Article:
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what are the Different Forms of Business Ownerships?

By Susan Grindstaff
Updated May 16, 2024
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Various forms of business ownerships, and the way they are declared on tax forms, are considered very important. Different types of ownership are eligible for different tax deductions and incentives. Some of the most common forms of business ownerships include sole proprietorships, partnerships, and corporations. Other, less common forms include limited liability companies (LLC) and subchapter S corporations. Depending on geographic location, other types of ownership may be available.

A sole proprietorship is a business owned by only one person, and many small businesses initially begin with sole ownership. All the profits earned by the business are the property of the owner, and the single owner is responsible for all the debt incurred by the business. Sole ownership is often preferable to those who do not wish to share decision-making or profits. In addition, forms of business ownerships with a single owner do not require extensive legal paperwork to establish. One of the primary disadvantages to sole proprietorship is that any debts related to the business can frequently be levied against the owner’s personal property.

Two or more people must claim ownership of a business in order for it to qualify as a partnership. In order to be successful, partnerships should be entered into with a signed agreement from all parties. This agreement should outline responsibilities and rewards, and how they will be split among the owners. Some advantages to partnerships include having others to help share the burden of running the business and the benefits of combined talents resulting from having more than one person in charge. Some of the disadvantages include the possibility or serious disagreements among the partners and having to assume liability for the business behavior of partners.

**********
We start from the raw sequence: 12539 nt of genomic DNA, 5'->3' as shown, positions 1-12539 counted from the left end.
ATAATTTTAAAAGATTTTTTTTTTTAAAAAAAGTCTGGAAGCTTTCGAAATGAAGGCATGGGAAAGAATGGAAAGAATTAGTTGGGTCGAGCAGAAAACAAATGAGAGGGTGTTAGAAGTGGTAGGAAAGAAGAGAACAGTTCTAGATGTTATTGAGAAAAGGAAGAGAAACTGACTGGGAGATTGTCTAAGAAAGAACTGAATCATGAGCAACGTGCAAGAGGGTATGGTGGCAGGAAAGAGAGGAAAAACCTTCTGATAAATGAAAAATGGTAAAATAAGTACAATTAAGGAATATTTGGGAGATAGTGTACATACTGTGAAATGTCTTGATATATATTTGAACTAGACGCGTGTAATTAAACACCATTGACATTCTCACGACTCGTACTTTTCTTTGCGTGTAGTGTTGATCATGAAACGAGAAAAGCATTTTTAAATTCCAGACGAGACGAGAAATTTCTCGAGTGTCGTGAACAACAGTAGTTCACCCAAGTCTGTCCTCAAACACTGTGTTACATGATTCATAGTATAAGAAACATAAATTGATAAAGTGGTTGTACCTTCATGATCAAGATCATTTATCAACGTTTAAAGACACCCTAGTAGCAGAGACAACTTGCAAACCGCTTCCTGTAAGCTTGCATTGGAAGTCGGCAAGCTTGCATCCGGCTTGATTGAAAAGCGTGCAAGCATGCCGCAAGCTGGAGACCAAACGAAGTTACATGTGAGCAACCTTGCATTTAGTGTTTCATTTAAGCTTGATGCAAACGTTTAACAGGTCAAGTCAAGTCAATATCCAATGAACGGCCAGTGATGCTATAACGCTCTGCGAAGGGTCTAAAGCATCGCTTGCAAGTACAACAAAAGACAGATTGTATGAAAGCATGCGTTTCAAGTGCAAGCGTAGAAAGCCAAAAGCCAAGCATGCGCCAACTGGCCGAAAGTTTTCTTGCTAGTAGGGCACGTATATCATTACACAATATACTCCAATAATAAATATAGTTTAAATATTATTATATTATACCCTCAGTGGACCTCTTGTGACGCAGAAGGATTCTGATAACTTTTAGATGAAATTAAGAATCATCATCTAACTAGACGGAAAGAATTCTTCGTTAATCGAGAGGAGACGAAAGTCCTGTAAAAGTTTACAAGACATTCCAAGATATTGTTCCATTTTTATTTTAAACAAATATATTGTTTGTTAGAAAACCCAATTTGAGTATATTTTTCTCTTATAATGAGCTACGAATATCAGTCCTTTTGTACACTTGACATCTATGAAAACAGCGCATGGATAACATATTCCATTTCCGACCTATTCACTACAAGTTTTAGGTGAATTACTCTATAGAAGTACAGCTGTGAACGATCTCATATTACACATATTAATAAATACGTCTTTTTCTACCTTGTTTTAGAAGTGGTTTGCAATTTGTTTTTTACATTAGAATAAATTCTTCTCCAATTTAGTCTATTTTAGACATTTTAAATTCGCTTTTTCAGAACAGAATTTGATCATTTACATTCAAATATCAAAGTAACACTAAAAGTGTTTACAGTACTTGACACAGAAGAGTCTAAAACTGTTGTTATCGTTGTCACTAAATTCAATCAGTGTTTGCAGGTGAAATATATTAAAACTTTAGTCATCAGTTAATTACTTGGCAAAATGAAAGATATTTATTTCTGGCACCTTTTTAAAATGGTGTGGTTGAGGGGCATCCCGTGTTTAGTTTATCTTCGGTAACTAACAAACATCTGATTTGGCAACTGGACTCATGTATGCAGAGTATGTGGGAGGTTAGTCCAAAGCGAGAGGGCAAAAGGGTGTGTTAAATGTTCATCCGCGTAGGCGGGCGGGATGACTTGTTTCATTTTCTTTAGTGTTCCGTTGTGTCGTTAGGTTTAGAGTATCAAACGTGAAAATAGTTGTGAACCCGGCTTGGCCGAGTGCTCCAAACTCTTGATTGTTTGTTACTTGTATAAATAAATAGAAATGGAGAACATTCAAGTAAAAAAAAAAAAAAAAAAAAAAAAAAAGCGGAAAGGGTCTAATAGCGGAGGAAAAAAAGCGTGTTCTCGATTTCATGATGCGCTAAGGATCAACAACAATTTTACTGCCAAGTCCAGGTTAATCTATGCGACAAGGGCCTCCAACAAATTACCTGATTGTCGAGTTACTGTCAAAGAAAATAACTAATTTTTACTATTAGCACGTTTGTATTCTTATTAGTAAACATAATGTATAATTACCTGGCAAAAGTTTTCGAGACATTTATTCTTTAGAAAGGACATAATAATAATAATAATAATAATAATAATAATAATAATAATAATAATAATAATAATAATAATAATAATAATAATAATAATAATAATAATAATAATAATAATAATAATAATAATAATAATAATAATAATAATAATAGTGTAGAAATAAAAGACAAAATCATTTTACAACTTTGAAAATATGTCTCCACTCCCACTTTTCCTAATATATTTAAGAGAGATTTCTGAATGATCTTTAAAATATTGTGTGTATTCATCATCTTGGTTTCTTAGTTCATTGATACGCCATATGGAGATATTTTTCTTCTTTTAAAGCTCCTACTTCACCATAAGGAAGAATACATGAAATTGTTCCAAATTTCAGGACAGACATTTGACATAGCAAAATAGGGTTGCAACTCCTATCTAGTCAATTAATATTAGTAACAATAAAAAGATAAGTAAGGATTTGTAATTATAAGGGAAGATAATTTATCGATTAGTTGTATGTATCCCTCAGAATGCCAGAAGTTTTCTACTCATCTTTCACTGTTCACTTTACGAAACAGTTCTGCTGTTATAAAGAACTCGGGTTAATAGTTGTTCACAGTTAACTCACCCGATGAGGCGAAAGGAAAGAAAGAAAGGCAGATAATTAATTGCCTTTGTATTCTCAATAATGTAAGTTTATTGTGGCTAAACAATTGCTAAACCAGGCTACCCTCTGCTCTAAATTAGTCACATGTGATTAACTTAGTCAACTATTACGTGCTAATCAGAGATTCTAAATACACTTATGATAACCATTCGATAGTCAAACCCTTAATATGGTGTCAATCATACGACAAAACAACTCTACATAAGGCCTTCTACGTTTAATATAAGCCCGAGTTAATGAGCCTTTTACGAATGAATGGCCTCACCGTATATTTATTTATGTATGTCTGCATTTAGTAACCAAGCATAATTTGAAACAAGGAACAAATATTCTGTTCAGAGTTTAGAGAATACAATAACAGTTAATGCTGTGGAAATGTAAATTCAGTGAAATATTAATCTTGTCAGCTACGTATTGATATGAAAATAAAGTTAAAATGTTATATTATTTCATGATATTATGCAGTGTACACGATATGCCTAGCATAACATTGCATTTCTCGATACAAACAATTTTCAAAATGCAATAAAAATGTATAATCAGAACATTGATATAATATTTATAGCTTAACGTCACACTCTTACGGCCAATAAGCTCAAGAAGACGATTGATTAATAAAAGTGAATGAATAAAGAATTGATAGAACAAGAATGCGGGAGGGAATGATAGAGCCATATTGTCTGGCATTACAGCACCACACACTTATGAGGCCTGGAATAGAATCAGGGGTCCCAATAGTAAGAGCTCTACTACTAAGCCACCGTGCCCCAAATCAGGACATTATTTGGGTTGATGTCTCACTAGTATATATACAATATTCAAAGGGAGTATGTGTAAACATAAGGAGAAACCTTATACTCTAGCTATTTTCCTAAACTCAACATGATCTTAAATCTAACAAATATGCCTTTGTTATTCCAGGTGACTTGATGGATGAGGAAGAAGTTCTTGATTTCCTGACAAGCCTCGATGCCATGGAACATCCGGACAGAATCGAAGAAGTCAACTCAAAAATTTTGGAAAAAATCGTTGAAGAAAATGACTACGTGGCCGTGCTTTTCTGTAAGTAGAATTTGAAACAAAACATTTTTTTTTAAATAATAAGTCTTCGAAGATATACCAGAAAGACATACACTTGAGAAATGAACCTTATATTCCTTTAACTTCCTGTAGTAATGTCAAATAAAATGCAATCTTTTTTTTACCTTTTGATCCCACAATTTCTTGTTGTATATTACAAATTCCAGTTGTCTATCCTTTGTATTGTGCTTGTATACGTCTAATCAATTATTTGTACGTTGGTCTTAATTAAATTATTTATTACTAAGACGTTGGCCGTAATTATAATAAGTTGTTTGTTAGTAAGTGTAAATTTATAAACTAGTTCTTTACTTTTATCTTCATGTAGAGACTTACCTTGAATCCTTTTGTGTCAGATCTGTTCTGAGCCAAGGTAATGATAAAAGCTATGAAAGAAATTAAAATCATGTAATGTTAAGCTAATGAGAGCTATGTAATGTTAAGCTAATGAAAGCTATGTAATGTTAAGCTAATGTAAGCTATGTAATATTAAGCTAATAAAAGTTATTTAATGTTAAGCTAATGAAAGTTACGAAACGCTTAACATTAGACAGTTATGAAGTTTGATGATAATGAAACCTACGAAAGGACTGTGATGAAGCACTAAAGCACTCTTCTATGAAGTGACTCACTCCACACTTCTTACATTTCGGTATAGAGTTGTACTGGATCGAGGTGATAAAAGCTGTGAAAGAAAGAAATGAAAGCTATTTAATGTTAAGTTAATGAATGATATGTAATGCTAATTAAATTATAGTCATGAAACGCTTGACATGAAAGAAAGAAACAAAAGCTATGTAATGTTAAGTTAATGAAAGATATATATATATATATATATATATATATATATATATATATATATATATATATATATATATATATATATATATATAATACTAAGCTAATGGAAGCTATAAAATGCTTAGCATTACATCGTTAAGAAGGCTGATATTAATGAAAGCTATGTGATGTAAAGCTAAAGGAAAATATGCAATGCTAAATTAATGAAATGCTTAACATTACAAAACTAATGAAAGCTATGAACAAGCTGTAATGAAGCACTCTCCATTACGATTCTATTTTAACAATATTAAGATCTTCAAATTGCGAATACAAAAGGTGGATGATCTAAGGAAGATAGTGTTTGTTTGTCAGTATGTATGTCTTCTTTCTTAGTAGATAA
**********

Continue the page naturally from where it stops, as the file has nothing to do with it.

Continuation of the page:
A corporation is a type of business ownership that basically has its own identity, and from a legal perspective, it is a considered a single entity. People who have ownership in a corporation are called shareholders. Even though they have ownership, shareholders are not personally liable for the debts of the business. If a corporation fails, resulting debts cannot be levied against personal property of the shareholders. The main disadvantages to incorporating a business is the expense of the paperwork involved to set up and maintain the corporation and the possibility of higher taxation.

An LLC is a type of company that has some of the elements of both a corporation and a partnership. The owners serve as members of a common board and share in profits, expenses, and decision-making. Forms of business ownerships such as these do not completely shelter partners from personal financial liability, but they do offer some protection not provided under standard partnership agreements.

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